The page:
The box makes me feel connected to a project. It is my soil. I feel this even when I’ve back-burnered a project: I may have put the box away on a shelf, but I know it’s there. The project name on the box in bold black lettering is a constant reminder that I had an idea once and may come back to it very soon.

Most important, though, the box means I never have to worry about forgetting. One of the biggest fears for a creative person is that some brilliant idea will get lost because you didn’t write it down and put it in a safe place. I don’t worry about that because I know where to find it. It’s all in the box…”

 
I first read The Creative Habit back in 2008 and have been following her advice to “start with a box” ever since. My ideas for new products, features, conference speakers, and blog posts all go in “boxes”, which are Basecamp projects for me. I know my ideas are safe and sound in the box, out of my head so I can focus on the work at hand.

When it is time to start working on that product, feature, conference, or post, I always look forward to opening up the box, because by then I’ve completely forgotten the notes I put inside.

One of the benefits of this approach is that when I do eventually open up the box, I get to enjoy the idea all over again. (Assuming it is good. If not, I get a good laugh from the fact I ever thought the idea was worth writing down.)

I was in the process of filing ideas for a new product into a box when I decided to share this. I hope you found it useful and consider reading The Creative Habit.

You won’t regret it.

Posted: May 7th, 2014 | Filed under: General, Quotable | Comments Off

Introducing KA Advance Office Hours

Office Hours Image

30 minutes of Synthesis Q+A with Susan and Chris.

May 15th at 10 AM PST.

All we need is you.

Register here.

Posted: May 7th, 2014 | Filed under: Synthesis | Comments Off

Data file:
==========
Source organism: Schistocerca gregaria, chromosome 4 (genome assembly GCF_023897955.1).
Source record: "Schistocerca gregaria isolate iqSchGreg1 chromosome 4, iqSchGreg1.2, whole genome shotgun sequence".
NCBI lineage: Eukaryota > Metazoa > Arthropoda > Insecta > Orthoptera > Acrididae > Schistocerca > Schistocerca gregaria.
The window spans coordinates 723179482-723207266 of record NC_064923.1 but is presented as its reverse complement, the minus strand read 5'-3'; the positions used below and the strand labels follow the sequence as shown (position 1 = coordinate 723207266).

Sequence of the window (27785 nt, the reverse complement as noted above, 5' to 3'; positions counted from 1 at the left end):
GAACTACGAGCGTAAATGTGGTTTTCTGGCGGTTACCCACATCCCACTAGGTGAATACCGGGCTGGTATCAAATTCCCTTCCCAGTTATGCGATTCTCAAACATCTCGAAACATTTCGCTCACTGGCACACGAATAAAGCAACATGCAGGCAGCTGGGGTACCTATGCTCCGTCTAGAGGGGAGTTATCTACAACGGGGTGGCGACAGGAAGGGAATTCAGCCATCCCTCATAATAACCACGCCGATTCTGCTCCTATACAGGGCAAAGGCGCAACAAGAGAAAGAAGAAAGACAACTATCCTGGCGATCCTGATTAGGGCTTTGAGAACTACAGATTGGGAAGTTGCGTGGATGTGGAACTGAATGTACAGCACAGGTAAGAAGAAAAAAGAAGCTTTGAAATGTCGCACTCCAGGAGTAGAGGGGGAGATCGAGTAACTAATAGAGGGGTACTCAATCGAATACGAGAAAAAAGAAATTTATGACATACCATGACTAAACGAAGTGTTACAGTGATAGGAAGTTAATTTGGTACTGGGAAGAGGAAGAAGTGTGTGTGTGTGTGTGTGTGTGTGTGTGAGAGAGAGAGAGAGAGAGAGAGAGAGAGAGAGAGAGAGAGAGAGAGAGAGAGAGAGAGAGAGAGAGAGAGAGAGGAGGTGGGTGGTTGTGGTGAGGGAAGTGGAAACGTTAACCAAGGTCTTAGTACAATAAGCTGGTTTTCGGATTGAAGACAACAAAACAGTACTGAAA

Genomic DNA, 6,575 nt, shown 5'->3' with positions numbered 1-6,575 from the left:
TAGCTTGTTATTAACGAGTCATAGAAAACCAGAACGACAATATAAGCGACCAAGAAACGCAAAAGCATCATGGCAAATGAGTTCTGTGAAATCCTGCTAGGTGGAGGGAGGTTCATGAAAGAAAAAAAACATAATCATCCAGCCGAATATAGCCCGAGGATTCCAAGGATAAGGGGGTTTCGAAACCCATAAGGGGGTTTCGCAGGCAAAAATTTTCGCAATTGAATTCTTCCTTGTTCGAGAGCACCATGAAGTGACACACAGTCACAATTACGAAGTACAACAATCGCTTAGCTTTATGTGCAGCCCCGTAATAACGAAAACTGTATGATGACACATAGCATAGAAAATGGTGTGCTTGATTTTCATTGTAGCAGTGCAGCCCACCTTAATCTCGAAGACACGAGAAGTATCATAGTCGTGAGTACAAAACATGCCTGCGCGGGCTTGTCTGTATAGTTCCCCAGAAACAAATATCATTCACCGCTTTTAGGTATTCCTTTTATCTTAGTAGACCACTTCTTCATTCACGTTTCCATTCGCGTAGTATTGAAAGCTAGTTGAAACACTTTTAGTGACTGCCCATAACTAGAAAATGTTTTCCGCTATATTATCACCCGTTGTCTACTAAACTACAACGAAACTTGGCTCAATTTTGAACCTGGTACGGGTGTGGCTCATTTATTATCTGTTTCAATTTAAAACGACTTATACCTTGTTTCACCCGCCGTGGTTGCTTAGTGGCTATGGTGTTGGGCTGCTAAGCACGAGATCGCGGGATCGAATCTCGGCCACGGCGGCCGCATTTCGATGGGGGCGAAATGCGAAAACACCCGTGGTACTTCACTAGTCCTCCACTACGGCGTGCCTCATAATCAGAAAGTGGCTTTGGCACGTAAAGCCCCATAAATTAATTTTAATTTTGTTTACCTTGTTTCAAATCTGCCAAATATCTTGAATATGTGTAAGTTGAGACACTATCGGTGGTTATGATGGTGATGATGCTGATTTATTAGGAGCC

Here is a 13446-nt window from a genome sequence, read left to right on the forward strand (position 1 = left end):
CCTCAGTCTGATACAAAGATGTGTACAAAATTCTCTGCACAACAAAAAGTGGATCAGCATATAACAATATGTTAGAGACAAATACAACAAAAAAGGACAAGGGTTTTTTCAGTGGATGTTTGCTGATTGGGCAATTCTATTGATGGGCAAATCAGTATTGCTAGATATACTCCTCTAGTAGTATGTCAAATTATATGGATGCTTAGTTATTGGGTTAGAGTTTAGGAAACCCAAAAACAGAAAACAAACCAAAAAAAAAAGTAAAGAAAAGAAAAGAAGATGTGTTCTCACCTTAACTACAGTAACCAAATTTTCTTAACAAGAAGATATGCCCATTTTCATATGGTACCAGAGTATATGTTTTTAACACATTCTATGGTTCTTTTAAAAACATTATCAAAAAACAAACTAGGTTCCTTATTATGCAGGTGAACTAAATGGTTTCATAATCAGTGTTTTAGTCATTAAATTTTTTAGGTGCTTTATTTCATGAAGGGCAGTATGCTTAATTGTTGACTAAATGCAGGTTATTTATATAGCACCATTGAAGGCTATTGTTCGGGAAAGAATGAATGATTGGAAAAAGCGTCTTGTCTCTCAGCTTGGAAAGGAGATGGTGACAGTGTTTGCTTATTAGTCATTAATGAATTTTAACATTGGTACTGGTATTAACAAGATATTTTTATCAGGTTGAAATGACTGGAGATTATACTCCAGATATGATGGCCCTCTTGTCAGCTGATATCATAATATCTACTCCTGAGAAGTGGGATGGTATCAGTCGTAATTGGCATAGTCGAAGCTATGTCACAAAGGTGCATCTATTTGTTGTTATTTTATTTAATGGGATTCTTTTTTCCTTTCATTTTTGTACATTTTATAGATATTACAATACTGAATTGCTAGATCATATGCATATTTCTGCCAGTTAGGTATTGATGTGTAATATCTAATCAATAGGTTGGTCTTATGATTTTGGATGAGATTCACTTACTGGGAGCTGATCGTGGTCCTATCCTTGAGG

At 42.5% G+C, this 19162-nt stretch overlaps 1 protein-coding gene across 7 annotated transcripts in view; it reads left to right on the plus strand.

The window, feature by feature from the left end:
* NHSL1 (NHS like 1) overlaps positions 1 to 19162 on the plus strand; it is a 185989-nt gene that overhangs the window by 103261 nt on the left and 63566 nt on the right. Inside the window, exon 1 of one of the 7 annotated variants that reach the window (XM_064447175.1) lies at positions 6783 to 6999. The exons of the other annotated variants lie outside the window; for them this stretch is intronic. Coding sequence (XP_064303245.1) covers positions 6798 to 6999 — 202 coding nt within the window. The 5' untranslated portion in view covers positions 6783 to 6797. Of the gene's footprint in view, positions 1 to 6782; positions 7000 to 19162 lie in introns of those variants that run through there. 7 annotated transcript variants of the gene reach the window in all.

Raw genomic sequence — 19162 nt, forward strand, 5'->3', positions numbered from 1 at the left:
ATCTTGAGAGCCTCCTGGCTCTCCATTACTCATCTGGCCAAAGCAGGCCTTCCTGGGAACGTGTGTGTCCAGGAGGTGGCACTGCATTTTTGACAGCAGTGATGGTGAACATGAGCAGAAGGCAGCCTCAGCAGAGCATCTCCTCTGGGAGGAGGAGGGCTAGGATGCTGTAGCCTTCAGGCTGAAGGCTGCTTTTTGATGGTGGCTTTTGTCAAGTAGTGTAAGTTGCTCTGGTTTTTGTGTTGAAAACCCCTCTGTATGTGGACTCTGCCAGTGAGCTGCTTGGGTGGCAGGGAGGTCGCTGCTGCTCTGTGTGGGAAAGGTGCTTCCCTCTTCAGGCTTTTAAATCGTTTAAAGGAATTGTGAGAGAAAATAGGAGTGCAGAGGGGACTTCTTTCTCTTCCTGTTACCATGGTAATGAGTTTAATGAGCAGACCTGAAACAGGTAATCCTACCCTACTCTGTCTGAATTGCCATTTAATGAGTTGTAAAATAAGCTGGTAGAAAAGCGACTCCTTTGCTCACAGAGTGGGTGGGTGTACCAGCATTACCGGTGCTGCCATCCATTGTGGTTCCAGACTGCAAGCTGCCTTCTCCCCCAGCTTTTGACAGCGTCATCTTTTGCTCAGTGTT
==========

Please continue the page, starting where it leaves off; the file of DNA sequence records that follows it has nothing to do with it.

Generate Momentum for your Synthesis Launch with a Preview Video

Video is a great medium for building excitement prior to launching Synthesis firmwide. Check out this awesome example from BKF Engineers.

A simple intranet idea. Pass it on.

Posted: April 30th, 2014 | Filed under: Intranet Ideas, Synthesis | Comments Off

Publish User-Generated Content with Synthesis

Intranet Ideas 2

A simple intranet idea. Pass it on.

Posted: April 8th, 2014 | Filed under: Intranet Ideas, Synthesis | Comments Off

ARCHITECT Magazine’s R+D Awards Call For Entries: Submissions Due April 18

ARCHITECT R+D Awards

Many member firms of the KA Connect community are investing in R+D. If you haven’t seen it, ARCHITECT Magazine has been running an annual R+D awards program for the last eight years. Here’s a short summary of the program:

“To celebrate the building technologies that are revolutionizing the process and product of architecture, ARCHITECT magazine announces its eighth annual R+D Awards program. The awards honor innovative design and systems at every scale—from entire buildings to building systems, discrete products and materials, and digital tools such as software, cloud-based platforms, and mobile apps. The R+D Awards welcome entries of all types to encourage the broadest possible dialogue among architects, engineers, manufacturers, researchers, students, and designers of all disciplines.”

More information about the award program’s rules and regulations and past award winners is available on the ARCHITECT site.

Good luck!

Posted: April 3rd, 2014 | Filed under: General | Comments Off